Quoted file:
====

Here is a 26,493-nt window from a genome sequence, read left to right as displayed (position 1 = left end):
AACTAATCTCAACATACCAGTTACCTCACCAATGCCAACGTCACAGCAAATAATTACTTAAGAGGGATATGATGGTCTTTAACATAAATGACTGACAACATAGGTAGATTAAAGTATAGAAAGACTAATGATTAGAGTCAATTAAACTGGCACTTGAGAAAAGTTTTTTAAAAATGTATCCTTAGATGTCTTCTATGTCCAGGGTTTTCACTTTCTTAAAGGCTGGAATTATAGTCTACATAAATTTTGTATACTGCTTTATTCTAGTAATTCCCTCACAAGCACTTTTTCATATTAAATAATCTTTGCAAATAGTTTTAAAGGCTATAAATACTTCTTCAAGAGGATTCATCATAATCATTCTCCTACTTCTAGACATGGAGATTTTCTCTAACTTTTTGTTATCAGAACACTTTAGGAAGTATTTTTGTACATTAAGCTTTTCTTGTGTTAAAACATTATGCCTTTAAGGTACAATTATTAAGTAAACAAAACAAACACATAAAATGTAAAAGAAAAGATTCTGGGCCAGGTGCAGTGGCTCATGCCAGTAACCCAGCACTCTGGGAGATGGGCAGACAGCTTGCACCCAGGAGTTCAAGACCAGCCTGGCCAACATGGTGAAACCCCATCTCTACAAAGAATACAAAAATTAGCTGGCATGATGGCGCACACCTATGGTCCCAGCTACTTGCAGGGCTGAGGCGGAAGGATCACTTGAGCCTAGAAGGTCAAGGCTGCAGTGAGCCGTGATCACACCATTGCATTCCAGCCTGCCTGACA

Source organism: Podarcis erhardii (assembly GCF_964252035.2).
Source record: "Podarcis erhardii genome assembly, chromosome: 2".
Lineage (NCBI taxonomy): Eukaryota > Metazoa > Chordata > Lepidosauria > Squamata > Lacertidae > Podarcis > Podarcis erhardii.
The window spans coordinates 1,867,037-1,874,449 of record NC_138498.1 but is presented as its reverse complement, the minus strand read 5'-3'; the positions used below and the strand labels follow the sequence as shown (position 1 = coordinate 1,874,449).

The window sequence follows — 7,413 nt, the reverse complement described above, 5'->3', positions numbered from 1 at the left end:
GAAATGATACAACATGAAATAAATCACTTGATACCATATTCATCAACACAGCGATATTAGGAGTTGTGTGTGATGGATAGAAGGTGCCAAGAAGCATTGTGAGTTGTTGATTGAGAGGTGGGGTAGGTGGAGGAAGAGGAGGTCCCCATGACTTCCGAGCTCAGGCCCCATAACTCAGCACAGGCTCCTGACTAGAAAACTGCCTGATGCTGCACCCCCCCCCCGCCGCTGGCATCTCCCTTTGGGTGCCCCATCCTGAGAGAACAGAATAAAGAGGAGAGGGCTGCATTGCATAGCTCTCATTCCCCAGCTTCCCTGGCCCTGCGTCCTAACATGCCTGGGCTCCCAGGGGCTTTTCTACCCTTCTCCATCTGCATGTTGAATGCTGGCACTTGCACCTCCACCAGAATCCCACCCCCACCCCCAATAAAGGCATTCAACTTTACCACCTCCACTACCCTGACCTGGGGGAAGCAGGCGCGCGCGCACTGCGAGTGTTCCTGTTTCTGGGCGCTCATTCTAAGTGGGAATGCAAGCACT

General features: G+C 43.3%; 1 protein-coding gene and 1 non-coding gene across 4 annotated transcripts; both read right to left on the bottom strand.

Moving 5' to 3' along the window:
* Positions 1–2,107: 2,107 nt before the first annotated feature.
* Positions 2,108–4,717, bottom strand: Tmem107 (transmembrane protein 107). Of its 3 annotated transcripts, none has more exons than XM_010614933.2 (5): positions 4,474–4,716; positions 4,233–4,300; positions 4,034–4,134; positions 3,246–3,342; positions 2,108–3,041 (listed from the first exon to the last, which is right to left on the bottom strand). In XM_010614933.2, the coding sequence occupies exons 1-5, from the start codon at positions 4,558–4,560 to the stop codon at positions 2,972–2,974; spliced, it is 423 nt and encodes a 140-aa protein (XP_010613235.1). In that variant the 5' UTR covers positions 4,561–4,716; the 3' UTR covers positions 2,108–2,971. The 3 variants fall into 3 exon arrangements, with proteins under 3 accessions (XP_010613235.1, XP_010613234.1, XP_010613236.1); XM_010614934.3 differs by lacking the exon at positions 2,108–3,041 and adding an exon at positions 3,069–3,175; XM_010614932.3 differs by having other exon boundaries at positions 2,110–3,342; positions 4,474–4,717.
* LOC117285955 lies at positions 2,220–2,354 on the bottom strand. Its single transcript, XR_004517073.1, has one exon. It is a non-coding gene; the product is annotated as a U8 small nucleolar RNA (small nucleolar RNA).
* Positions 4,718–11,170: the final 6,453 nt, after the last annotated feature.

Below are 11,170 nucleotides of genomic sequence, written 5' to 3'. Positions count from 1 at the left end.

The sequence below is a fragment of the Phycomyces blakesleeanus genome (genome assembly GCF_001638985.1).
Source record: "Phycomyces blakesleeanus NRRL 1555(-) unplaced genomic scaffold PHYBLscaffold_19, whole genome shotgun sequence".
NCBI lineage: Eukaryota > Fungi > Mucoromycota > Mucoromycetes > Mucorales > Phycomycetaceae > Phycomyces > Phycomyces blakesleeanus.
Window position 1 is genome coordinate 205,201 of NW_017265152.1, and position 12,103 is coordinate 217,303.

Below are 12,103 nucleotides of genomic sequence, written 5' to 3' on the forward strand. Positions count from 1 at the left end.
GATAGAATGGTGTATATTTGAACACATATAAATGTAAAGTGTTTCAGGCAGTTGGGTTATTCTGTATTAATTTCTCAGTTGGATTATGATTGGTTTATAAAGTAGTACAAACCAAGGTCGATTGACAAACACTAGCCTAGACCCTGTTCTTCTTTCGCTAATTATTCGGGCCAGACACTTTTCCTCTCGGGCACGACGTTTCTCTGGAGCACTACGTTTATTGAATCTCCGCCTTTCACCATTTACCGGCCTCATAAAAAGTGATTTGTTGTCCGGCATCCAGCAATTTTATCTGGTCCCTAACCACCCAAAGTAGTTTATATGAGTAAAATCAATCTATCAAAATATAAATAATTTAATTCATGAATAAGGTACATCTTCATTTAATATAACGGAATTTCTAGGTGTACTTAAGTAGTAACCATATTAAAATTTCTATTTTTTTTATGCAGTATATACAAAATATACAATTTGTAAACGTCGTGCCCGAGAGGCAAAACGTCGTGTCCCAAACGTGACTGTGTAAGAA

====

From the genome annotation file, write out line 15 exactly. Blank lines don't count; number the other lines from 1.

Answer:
Below are 11,170 nucleotides of genomic sequence, written 5' to 3'. Positions count from 1 at the left end.